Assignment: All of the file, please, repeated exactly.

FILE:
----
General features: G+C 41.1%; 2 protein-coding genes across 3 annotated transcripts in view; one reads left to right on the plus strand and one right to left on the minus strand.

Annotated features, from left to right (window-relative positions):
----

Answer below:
General features: G+C 41.1%; 2 protein-coding genes across 3 annotated transcripts in view; one reads left to right on the plus strand and one right to left on the minus strand.

Annotated features, from left to right (window-relative positions):